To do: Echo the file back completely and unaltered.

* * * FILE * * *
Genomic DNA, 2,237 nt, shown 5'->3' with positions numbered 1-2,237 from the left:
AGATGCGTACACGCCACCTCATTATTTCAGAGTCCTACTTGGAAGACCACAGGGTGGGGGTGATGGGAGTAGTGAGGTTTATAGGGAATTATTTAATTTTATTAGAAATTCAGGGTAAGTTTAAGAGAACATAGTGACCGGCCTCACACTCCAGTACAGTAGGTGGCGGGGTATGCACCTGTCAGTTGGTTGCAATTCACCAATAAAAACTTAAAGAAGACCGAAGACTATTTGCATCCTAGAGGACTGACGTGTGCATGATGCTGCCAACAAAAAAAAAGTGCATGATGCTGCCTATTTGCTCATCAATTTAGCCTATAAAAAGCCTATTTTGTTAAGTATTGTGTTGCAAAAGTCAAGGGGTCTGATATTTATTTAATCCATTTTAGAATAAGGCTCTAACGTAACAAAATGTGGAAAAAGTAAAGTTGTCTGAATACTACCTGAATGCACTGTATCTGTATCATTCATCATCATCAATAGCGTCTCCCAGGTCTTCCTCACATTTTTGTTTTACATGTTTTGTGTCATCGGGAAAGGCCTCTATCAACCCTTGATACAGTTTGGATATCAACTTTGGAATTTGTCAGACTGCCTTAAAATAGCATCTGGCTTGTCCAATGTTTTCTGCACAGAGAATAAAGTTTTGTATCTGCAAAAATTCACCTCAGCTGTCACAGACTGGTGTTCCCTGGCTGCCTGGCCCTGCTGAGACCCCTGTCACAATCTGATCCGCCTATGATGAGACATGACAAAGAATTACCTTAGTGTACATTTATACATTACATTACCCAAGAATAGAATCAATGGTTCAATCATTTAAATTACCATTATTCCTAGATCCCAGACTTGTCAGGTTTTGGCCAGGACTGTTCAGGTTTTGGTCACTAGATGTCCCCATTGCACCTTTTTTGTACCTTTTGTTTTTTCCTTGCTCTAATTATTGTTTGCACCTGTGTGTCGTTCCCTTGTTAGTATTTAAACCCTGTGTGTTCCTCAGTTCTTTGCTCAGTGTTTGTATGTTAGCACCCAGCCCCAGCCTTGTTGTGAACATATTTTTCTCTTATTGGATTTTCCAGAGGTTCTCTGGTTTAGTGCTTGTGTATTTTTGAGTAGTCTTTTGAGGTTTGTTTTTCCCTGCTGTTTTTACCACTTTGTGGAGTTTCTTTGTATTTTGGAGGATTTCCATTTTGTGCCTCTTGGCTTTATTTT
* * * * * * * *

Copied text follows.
Genomic DNA, 2,237 nt, shown 5'->3' with positions numbered 1-2,237 from the left:
AGATGCGTACACGCCACCTCATTATTTCAGAGTCCTACTTGGAAGACCACAGGGTGGGGGTGATGGGAGTAGTGAGGTTTATAGGGAATTATTTAATTTTATTAGAAATTCAGGGTAAGTTTAAGAGAACATAGTGACCGGCCTCACACTCCAGTACAGTAGGTGGCGGGGTATGCACCTGTCAGTTGGTTGCAATTCACCAATAAAAACTTAAAGAAGACCGAAGACTATTTGCATCCTAGAGGACTGACGTGTGCATGATGCTGCCAACAAAAAAAAAGTGCATGATGCTGCCTATTTGCTCATCAATTTAGCCTATAAAAAGCCTATTTTGTTAAGTATTGTGTTGCAAAAGTCAAGGGGTCTGATATTTATTTAATCCATTTTAGAATAAGGCTCTAACGTAACAAAATGTGGAAAAAGTAAAGTTGTCTGAATACTACCTGAATGCACTGTATCTGTATCATTCATCATCATCAATAGCGTCTCCCAGGTCTTCCTCACATTTTTGTTTTACATGTTTTGTGTCATCGGGAAAGGCCTCTATCAACCCTTGATACAGTTTGGATATCAACTTTGGAATTTGTCAGACTGCCTTAAAATAGCATCTGGCTTGTCCAATGTTTTCTGCACAGAGAATAAAGTTTTGTATCTGCAAAAATTCACCTCAGCTGTCACAGACTGGTGTTCCCTGGCTGCCTGGCCCTGCTGAGACCCCTGTCACAATCTGATCCGCCTATGATGAGACATGACAAAGAATTACCTTAGTGTACATTTATACATTACATTACCCAAGAATAGAATCAATGGTTCAATCATTTAAATTACCATTATTCCTAGATCCCAGACTTGTCAGGTTTTGGCCAGGACTGTTCAGGTTTTGGTCACTAGATGTCCCCATTGCACCTTTTTTGTACCTTTTGTTTTTTCCTTGCTCTAATTATTGTTTGCACCTGTGTGTCGTTCCCTTGTTAGTATTTAAACCCTGTGTGTTCCTCAGTTCTTTGCTCAGTGTTTGTATGTTAGCACCCAGCCCCAGCCTTGTTGTGAACATATTTTTCTCTTATTGGATTTTCCAGAGGTTCTCTGGTTTAGTGCTTGTGTATTTTTGAGTAGTCTTTTGAGGTTTGTTTTTCCCTGCTGTTTTTACCACTTTGTGGAGTTTCTTTGTATTTTGGAGGATTTCCATTTTGTGCCTCTTGGCTTTATTTT